The model developed by Bilson (1979) can serve as a starting point, but it requires several extensions. 2 Bilson’s model is a two-country, two-currency, two-commodity model with a single internationally traded bond and instantaneous adjustment of portfolios to interest rate differentials. The most important extension made in this paper is that adjustment in portfolio composition is slow; this assumption provides a “capital flow function.” 3 Interest rates, at a given level of income, are determined by monetary conditions, and the exchange rate is determined by the balance of payments. A fall in domestic interest rates as a result of a monetary expansion, for example, results in the anticipation of long-run exchange depreciation, and a capital outflow ensues because portfolio substitution takes place over time in response to changes in actual or expected international yield differentials. These speculative capital outflows lead to an exchange rate depreciation (in order to achieve portfolio equilibrium at each point in time). Exchange depreciation results in an improvement in the trade balance, and the depreciation must be sufficient to ensure that capital outflows are continuously equal to the trade surplus. This slow adjustment in portfolio composition provides the link between the current account and the exchange rate. Official restrictions on foreign capital, institutional rigidities, and adjustment costs are all factors that are likely to prevent fast adjustment in portfolio composition. If these factors are absent, so that adjustment in portfolio composition is fast, then incipient capital outflows ensure that domestic interest rates are always equal to foreign rates plus the expected rate of depreciation.

In the model that emerges, an attempt is made to distinguish short-run from long-run equilibrium because certain markets adjust more quickly than others. In the short run, adjustment to a monetary disturbance is obtained through the exchange rate, and in the long run through real output and employment. Short-run adjustment operates via the expenditure-switching and expenditure-reducing roles of the exchange rate. In its switching role, exchange depreciation changes the relative prices of domestic and foreign goods and encourages substitution of domestic goods for foreign ones. The expenditure-reducing role of exchange depreciation puts upward pressure on consumer prices and real output, because the domestic price of imported goods has risen; this induces an excess demand for nominal money balances. The excess demand for money is reduced by a rise in domestic interest rates, which, in turn, depresses real aggregate demand and reverses the original inflationary process.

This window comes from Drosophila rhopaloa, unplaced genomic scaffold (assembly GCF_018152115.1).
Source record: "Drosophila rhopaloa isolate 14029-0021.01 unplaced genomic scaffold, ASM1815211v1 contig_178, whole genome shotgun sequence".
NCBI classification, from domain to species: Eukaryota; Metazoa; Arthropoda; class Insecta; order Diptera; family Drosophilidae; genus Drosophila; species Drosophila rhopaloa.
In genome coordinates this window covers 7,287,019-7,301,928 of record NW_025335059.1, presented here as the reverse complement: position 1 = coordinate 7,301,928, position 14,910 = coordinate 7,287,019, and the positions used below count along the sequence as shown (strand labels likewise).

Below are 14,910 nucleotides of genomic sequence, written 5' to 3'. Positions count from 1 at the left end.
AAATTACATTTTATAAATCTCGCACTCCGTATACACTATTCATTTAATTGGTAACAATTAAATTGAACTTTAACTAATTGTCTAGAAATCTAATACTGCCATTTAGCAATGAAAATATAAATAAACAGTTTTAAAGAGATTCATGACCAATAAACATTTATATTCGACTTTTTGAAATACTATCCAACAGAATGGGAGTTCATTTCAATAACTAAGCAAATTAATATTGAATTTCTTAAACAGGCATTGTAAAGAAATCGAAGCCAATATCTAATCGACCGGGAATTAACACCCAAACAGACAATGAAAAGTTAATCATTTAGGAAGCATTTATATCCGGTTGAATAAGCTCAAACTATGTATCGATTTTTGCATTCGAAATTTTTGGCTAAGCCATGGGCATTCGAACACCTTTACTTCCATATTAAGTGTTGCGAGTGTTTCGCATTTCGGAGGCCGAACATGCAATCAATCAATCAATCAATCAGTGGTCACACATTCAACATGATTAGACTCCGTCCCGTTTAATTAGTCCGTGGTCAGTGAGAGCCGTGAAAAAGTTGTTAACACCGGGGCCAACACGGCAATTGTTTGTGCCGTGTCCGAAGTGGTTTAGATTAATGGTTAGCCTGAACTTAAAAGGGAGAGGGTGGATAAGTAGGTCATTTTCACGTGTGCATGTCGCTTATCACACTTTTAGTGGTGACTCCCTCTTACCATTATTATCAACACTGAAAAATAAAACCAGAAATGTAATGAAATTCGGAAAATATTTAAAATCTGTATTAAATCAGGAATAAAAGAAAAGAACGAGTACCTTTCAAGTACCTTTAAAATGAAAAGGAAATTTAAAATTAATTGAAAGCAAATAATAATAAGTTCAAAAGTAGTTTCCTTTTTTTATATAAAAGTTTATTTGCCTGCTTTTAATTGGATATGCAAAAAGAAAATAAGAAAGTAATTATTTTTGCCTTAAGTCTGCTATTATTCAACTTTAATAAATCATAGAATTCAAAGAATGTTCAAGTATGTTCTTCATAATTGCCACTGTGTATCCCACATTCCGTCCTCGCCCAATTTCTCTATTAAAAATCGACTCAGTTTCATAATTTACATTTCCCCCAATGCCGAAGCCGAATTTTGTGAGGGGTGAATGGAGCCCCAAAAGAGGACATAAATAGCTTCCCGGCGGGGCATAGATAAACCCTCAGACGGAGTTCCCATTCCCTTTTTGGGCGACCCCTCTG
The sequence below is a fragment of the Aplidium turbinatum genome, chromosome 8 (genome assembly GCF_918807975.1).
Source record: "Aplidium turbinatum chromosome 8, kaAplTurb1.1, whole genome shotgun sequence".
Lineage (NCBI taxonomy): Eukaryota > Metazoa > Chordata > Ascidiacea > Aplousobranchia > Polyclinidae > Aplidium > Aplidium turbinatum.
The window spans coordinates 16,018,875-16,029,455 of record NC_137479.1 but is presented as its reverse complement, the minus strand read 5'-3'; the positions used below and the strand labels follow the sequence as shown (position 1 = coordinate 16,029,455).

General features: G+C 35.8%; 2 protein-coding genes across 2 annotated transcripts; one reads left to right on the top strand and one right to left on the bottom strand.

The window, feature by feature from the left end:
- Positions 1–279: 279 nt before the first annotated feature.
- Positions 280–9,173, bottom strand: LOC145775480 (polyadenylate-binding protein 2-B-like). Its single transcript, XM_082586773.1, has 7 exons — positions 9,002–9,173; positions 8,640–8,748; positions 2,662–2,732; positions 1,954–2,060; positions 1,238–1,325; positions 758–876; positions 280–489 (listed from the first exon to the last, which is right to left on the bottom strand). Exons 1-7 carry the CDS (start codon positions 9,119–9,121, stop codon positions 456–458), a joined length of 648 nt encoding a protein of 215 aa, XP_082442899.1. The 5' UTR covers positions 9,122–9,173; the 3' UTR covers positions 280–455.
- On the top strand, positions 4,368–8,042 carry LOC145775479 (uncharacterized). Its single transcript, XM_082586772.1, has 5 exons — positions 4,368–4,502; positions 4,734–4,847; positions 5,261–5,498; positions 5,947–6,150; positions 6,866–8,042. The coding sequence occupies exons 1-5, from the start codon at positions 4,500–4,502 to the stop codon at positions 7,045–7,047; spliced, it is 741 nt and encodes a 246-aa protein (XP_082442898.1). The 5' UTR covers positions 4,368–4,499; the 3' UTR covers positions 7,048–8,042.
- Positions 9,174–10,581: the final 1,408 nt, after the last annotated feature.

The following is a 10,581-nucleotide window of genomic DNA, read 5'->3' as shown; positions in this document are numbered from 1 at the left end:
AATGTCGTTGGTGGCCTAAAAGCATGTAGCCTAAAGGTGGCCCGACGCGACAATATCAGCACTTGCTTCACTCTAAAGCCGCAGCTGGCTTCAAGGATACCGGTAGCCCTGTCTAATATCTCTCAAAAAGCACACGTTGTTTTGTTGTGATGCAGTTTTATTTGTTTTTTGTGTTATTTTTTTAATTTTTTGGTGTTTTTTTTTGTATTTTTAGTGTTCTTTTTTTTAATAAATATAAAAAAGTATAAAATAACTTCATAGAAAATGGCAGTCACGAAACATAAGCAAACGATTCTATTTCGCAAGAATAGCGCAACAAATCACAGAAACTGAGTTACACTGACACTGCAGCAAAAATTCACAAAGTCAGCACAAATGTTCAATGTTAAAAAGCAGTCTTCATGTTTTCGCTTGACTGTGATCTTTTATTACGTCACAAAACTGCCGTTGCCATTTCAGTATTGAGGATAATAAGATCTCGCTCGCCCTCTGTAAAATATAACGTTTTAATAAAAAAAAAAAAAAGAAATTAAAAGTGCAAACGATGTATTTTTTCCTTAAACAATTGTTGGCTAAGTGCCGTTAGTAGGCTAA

In the longer run, domestic prices and wages adjust in order to bring the system into long-run equilibrium. In the steady state, all prices in terms of domestic currency as well as domestic inflationary expectations must grow at the same rate, although domestic inflation may deviate from the world inflation rate by the rate of exchange depreciation. Since the exchange rate is an endogenously determined variable, it follows that the steady-state rate of domestic inflation is also endogenously determined.

Adjustment following a disturbance clearly depends upon the nature of the initial shock and the size of the relevant parameters for the country under examination. For this analysis, an initial monetary shock, in the form of a once-and-for-all increase in the money stock, will be assumed. The resulting price changes are not, however, accommodated by further monetary growth. For descriptive purposes, three different phases of adjustment are distinguished. In phase I, short-run equilibrium in money and commodity markets is achieved at any point in time. The longer-run dynamic system is split into two phases in order to assess the point in time at which countries are most likely to use a policy of monetary accommodation. Domestic prices and wages adjust in phase II, and in phase III the economy moves back to its steady state. In analyzing the adjustment process, consideration will be given to whether adjustment to an exogenous shock will prove more costly (in terms of the level of unemployment) for a small, open economy 4 than for a large, relatively closed economy.